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As with the previous predicted Poisson rates, here the mean p_{NP} is shown as a full black line, with the dark grey shading representing the 95% HPDI of p_{NP} , and the mean p_P is shown as a dashed red line, with the light red shading representing the 95% HPDI of p_P . This new counterfactual plot shows us how parasitic females tend to be more successful the older they are, compared to non-parasitic females. Nonetheless, one could argue the increase in uncertainty makes the case a weak one.

Wrap-up

That was it. You should now have a basic idea of Bayesian models and the inherent probabilistic inference that prevents the misuse of hypothesis testing, commonly referred to as P-hacking in many scientific areas. Altogether, the models above suggest that

  • Parasitism in older C. major females has a modest, positive contribution to the number of fledged eggs. The minor negative effect of parasitism is counterbalanced by its interaction with age, which displays a small positive effect on the number of fledged eggs. Non-parasitic females, on the other hand, show no discernible change in fledged egg counts with varying age. These observations are supported by the corresponding counterfactual plot;
  • In the case of laid eggs, there seems to be a strong negative effect exerted by both parasitism and its interaction with age. The counterfactual plot shows that whereas young parasitic females lay more eggs than young non-parasitic females, there is a turning point in age where parasitism leads to comparatively fewer eggs. The additional simulation of laid egg counts further supports this last observation;
  • Notably, reproductive success seems to be also affected by the interaction between age and parasitism status. The results are similar to that from the ZIPoisson model, showing an increase in success probability with increasing age that outpaces that for non-parasitic females.

Thus, relatively to non-parasitic females, the older the parasitic females the fewer laid eggs, and vice versa; yet, the older the parasitic females, the more fledged eggs. Reproductive success also seems to be boosted by parasitism in older females. There are many plausible explanations for this set of observations, and causation is nowhere implied. It could well be masking effects from unknown factors. Nonetheless, I find it interesting that older parasitising females could render as many or more fledglings from smaller clutches, compared to non-parasitising females. Could older parasitic females be simply more experienced? Could they have less laid eggs due to nest destruction? How to explain the similar rate of reproductive success?

Much more could be done, and I am listing some additional considerations for a more rigorous analysis:

  • We haven’t formally addressed model comparison. In most cases, models can be easily compared on the basis of information criteria, such as deviance (DIC) and widely applicable (WAIC) information criteria to assess the compromise between the model fit and the number of degrees of freedom;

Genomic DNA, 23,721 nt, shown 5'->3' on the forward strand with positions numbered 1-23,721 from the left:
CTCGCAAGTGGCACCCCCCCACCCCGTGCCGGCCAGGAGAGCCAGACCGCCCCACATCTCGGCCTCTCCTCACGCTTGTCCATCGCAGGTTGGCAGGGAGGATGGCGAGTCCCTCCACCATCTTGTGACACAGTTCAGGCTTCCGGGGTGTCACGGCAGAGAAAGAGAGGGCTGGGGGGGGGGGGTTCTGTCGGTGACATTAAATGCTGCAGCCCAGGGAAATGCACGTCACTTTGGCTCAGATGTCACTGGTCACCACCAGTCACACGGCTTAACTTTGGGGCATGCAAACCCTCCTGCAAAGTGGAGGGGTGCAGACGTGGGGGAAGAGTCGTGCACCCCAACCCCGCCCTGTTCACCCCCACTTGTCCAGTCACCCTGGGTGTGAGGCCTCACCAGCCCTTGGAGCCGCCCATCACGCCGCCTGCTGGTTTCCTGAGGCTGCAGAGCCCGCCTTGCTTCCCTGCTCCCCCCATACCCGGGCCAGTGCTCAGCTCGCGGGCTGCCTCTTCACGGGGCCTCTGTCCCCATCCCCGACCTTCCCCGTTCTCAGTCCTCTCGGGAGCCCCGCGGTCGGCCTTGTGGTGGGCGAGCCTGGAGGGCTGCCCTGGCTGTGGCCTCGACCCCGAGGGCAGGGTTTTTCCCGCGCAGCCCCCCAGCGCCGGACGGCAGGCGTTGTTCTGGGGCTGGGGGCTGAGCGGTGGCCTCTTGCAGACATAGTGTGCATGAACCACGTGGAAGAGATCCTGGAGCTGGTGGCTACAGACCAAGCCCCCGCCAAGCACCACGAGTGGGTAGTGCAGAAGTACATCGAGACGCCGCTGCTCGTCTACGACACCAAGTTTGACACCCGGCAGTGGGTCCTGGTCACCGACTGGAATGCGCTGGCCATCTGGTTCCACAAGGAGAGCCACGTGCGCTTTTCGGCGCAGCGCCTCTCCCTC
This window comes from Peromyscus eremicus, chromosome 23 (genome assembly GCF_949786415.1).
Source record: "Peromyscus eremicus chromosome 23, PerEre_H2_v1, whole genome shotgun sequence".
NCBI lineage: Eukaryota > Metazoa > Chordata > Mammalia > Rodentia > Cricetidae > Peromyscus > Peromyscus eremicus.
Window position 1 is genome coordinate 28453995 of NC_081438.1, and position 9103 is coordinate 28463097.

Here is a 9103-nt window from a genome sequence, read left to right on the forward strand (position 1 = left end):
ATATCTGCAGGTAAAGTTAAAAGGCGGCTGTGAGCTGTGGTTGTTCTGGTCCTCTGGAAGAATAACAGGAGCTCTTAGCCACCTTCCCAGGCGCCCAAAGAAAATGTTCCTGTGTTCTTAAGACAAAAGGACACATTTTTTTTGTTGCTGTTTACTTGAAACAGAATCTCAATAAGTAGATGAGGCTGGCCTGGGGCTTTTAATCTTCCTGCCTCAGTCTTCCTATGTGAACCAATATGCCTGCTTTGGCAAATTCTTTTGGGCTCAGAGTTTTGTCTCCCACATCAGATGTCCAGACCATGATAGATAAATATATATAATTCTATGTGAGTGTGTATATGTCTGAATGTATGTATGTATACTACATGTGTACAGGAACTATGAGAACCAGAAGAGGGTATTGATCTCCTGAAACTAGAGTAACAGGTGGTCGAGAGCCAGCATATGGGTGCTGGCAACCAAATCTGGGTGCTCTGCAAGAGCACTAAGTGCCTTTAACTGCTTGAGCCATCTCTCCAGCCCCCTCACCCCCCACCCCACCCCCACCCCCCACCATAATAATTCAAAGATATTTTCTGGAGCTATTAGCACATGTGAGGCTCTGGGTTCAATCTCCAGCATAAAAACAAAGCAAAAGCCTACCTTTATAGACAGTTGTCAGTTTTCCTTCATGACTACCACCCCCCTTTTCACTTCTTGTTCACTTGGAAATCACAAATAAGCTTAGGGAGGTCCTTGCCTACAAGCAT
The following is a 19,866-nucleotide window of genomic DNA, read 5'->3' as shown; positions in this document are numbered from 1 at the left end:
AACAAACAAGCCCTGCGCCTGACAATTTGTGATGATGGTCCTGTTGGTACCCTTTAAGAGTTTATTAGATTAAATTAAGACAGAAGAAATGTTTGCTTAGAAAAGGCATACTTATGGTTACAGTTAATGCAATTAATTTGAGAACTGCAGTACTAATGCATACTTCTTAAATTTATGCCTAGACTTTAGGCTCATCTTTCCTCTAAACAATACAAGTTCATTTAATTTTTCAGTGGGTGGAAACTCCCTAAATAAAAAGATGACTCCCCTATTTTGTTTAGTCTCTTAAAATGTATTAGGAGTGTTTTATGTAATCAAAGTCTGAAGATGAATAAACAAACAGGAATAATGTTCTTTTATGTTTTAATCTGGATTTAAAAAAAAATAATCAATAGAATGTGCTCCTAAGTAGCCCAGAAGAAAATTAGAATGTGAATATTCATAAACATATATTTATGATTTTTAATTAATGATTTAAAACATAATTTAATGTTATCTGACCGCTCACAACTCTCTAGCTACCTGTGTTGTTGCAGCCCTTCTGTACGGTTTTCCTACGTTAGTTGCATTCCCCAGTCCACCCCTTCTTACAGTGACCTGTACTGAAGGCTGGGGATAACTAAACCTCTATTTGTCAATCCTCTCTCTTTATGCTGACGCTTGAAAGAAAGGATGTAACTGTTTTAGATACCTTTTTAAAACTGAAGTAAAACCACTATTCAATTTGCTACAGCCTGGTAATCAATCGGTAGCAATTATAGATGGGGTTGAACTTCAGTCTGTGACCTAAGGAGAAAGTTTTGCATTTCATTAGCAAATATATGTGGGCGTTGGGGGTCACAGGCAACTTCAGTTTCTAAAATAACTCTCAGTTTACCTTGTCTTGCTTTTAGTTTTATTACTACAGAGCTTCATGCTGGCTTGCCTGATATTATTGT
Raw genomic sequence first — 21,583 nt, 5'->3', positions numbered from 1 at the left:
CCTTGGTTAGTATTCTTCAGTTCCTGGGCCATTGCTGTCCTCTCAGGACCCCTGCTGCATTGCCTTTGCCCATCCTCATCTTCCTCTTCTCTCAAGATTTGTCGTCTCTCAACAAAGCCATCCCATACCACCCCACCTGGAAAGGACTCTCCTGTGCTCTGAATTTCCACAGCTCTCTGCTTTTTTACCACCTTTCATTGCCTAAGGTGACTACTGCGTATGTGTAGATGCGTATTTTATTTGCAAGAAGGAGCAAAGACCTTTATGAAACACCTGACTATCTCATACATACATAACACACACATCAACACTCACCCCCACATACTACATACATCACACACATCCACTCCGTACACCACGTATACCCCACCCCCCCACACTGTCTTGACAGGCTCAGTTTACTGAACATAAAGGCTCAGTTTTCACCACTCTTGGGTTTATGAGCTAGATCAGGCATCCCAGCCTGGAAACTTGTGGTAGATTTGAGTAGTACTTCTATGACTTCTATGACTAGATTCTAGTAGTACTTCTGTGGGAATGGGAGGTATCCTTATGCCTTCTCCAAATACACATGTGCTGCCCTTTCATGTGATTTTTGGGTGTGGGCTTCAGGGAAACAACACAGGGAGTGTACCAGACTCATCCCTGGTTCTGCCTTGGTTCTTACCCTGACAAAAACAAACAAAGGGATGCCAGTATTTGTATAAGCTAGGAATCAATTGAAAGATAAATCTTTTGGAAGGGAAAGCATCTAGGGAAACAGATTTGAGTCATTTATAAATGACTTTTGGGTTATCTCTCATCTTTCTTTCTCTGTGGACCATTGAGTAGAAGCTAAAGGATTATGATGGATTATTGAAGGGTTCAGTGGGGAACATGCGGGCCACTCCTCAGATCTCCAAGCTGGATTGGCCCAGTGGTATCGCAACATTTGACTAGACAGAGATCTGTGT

• We haven’t looked into the MCMC chains. During the model sampling, you probably read some warnings regarding ‘divergence interactions during sampling’ and failure to converge. The rethinking package helps you taming the chains by reporting the Gelman-Rubin convergence statistic Rhat and the number of effective parameters n_eff, whenever you invoke precis. If Rhat is not approximately one or n_eff is very small for any particular parameter, it might warrant careful reparameterisation. User-provided initial values to seed the HMC sampling can also help;
  • We haven’t looked at measurement error or over-dispersed outcomes. These come handy when the target outcome has a very large variance or exhibits deviations to theoretical distributions;
  • We haven’t consider mixed or exclusive cooperative or parasitic behaviour, so any comparison with the original study [1] is unfounded.

Finally, a word of appreciation to Christina Riehl, for clarifying some aspects about the dataset and Nick Golding, for his restless support in the greta forum.

IMG_2863

This is me writing up the introduction to this post in Santorini, Greece. My next project will be about analysing Twitter data, so stay tuned. Please leave a comment, a correction or a suggestion!

References

[1] Riehl, Christina and J. Strong, Meghan (2019). Social parasitism as an alternative reproductive tactic in a cooperatively breeding cuckoo. Nature, 567(7746), 96-99.

8 thoughts on “Bayesian models in R

  1. I’m getting an error message when executing:

    fro %
    as.data.frame()

    Until then, all the instructions were working fine.
    Any suggestions?

    Like